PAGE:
An orphaned baby bobcat no bigger than a baseball cap is recovering at a Nova Scotia wildlife rehabilitation centre after it was discovered cold, muddy and alone in a suburb outside of Halifax.
The animal, found by a hiker at the end of a road in Fletchers Lake, weighed less than a kilogram when it arrived three weeks ago at Hope for Wildlife.
“It looked in really hard shape,” Hope Swinimer, founder of the Seaforth-based rescue centre, told CBC Radio’s Maritime Noon on Monday.
“I think it actually started to climb up the pant leg of the rescuer. These are all behaviours that would indicate an animal in distress needing help.”
The bobcat, named Fletcher, was badly dehydrated and so cold that the centre’s medical staff couldn’t even get a body temperature reading. Staff at first guessed Fletcher was a male cub, but later determined she’s female.
The first step was to warm her up and give her fluids.
“She was really emaciated, and it’s important not to feed an animal when they’re that down and out so over the next week, we slowly introduced milk and food that she would be accustomed to in the wild,” Swinimer said.
The baby bobcat’s diet now consists of mice, chicks and rabbit and she’s since gained another kilogram.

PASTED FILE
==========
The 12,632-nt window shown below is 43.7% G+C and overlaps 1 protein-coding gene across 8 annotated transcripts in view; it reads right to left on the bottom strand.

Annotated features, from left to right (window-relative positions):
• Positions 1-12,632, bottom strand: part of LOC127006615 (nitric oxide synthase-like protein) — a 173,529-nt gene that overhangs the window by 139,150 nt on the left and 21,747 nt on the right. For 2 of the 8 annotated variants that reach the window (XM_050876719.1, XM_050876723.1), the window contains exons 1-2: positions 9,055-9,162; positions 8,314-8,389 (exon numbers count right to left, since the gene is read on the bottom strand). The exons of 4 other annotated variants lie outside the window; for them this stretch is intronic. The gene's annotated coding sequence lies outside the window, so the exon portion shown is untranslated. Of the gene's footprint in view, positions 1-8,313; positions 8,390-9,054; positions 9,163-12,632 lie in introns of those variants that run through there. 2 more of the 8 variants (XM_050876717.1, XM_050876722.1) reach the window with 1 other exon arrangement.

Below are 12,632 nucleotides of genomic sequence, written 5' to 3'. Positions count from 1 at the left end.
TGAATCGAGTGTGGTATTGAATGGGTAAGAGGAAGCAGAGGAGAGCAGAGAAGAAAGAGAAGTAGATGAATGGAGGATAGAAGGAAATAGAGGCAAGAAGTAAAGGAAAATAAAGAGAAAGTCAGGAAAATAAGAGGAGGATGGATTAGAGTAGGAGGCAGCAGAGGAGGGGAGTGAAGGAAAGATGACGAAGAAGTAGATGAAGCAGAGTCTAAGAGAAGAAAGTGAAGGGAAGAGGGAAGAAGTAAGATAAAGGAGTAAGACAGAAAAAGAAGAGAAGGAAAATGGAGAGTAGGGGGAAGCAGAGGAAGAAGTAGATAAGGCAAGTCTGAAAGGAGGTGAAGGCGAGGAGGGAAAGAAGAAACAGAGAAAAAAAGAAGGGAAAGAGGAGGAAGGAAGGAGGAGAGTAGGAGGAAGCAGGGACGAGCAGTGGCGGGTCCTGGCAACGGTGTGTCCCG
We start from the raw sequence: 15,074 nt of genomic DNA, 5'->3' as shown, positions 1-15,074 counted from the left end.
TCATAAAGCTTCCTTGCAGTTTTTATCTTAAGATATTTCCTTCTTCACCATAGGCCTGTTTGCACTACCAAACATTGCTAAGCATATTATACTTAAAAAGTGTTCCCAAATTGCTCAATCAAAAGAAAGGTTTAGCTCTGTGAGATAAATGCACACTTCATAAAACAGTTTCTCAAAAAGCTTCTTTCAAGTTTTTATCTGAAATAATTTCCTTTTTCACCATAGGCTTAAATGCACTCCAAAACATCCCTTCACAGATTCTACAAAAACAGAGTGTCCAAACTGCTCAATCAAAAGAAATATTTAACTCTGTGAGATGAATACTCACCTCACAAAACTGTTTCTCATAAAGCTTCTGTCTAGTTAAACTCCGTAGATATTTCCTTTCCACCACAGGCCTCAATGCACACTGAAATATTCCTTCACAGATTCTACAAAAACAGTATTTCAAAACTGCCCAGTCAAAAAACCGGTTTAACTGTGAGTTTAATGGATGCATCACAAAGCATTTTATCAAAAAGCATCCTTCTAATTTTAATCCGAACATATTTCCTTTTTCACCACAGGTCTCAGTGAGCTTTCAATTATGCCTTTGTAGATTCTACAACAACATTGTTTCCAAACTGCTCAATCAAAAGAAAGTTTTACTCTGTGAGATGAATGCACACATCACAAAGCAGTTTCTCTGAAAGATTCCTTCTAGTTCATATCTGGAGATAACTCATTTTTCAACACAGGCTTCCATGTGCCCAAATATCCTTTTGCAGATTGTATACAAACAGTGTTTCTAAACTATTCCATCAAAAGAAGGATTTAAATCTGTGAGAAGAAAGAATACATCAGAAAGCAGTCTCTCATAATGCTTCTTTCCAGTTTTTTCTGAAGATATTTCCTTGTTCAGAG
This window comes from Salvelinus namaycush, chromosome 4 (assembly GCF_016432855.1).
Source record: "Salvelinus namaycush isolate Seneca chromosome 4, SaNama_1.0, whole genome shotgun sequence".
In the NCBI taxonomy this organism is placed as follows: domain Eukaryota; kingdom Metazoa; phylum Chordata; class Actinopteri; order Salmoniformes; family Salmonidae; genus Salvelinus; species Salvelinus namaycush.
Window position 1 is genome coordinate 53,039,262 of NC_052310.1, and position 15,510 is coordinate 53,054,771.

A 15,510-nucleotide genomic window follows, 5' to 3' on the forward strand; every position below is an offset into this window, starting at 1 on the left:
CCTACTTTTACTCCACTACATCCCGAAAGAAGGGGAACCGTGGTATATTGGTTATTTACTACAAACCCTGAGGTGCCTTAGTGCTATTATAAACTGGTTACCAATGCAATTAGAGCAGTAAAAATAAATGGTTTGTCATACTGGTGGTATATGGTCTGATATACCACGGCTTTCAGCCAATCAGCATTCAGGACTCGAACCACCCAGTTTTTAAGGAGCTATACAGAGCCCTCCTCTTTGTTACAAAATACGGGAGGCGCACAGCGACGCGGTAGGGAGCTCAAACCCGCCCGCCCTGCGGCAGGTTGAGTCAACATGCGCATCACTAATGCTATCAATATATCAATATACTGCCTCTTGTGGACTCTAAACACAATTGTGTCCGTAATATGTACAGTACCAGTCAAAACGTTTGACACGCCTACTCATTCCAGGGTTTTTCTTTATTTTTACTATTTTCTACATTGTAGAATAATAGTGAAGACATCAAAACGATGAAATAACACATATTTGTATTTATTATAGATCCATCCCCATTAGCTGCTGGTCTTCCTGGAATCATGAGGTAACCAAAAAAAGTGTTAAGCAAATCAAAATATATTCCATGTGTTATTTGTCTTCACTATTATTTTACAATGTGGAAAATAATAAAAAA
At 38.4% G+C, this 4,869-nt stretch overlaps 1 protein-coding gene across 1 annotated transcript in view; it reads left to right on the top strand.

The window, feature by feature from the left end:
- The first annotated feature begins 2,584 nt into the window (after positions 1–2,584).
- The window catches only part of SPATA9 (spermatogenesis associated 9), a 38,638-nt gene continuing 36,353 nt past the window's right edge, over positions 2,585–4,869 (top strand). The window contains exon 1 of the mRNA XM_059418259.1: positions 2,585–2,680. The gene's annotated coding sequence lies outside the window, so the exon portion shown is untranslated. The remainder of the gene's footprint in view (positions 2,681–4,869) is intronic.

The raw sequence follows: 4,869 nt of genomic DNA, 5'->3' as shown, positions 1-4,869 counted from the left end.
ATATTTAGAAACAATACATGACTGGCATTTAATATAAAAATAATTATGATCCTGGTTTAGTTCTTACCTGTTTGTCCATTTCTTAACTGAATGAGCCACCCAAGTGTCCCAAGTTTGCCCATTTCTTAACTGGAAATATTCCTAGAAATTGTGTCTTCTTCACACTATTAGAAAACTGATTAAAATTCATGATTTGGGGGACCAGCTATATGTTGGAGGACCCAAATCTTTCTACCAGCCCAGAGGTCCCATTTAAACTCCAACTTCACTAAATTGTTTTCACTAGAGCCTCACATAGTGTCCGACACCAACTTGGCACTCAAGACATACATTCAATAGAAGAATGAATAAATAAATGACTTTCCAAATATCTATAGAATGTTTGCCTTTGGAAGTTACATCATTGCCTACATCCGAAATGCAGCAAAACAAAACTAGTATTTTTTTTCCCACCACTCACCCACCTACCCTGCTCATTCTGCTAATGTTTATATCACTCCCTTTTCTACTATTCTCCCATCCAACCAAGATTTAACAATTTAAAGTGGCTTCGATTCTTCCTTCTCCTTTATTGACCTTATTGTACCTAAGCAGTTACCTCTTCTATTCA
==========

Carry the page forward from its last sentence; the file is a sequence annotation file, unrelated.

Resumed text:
Staff estimate the tiny creature was two months old when she arrived late last month.
Swinimar said the baby’s mother likely died because a female bobcat wouldn’t abandon its young.
Baby needs motherly instruction
Female bobcats don’t reach maturity until they’re about a year old, said Swinimer, and babies usually nurse until they’re four months old.
“They will hang with the mom and the mom will teach them a lot, and that’s the hard part is getting them proficient at what they need to be able to do to be a bobcat that can sustain itself in the wild world,” she said.
Ensuring an injured or sick creature receives the right kind of medical care without having too much human interaction can be a balancing act, Swinimer said.
“From fawns to skunks to groundhogs to foxes, baby beavers, all of them need as little interaction as possible, but they still need care,” she said.
Still, she said staff at the centre “very seldom see imprinting in these animals because we’ve been doing it for years and years and we’ve become very good at it.”
Hundreds of calls a day
Swinimer praised the quick-thinking hiker who came across the baby bobcat and quickly texted a picture to the centre.
She said it’s possible on a warm summer day for Hope for Wildlife to receive up to 200 calls from people concerned about the well-being of wild animals. Only about 20 to 30 of the animals end up needing help.
Fletcher is still in the centre’s intensive care unit, but Swinimer said she’ll soon be strong enough to move to an area outside, away from humans, where “she’ll get to experience the real world very quickly.”
Swinimer said it’s not unusual for the centre to see orphaned bobcats during the summer, and usually when they’re this tiny they’ll wait until the spring to release them back into the wild.
“We’re very hopeful with this little girl that she’ll be back out in the wild, and I think it’s going to be a great success,” she said.
Maritime Noon53:08We hear from Hope Swinimer about a baby bobcat being rehabilitated at Hope for Wildlife. We visit a pow wow outside Bathurst, NB. And on the phone-in, paint and stain expert Jim White.